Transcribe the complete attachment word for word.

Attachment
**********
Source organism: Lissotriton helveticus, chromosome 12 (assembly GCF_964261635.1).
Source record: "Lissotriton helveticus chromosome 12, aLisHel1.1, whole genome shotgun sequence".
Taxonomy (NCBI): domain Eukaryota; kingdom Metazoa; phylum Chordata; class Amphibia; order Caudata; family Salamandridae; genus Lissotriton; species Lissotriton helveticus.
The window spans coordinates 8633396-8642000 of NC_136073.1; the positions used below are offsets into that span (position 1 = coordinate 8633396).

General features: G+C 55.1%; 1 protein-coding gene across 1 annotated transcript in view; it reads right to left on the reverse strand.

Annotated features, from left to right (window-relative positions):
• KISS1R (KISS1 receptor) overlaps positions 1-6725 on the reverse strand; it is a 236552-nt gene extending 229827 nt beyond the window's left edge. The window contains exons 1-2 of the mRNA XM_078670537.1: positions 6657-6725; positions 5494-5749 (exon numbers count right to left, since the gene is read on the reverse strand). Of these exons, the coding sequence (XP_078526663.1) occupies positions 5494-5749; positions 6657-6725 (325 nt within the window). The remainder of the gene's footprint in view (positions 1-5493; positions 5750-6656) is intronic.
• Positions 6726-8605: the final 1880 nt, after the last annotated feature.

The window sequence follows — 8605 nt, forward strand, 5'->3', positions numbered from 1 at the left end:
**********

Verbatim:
Source organism: Lissotriton helveticus, chromosome 12 (assembly GCF_964261635.1).
Source record: "Lissotriton helveticus chromosome 12, aLisHel1.1, whole genome shotgun sequence".
Taxonomy (NCBI): domain Eukaryota; kingdom Metazoa; phylum Chordata; class Amphibia; order Caudata; family Salamandridae; genus Lissotriton; species Lissotriton helveticus.
The window spans coordinates 8633396-8642000 of NC_136073.1; the positions used below are offsets into that span (position 1 = coordinate 8633396).

General features: G+C 55.1%; 1 protein-coding gene across 1 annotated transcript in view; it reads right to left on the reverse strand.

Annotated features, from left to right (window-relative positions):
• KISS1R (KISS1 receptor) overlaps positions 1-6725 on the reverse strand; it is a 236552-nt gene extending 229827 nt beyond the window's left edge. The window contains exons 1-2 of the mRNA XM_078670537.1: positions 6657-6725; positions 5494-5749 (exon numbers count right to left, since the gene is read on the reverse strand). Of these exons, the coding sequence (XP_078526663.1) occupies positions 5494-5749; positions 6657-6725 (325 nt within the window). The remainder of the gene's footprint in view (positions 1-5493; positions 5750-6656) is intronic.
• Positions 6726-8605: the final 1880 nt, after the last annotated feature.

The window sequence follows — 8605 nt, forward strand, 5'->3', positions numbered from 1 at the left end: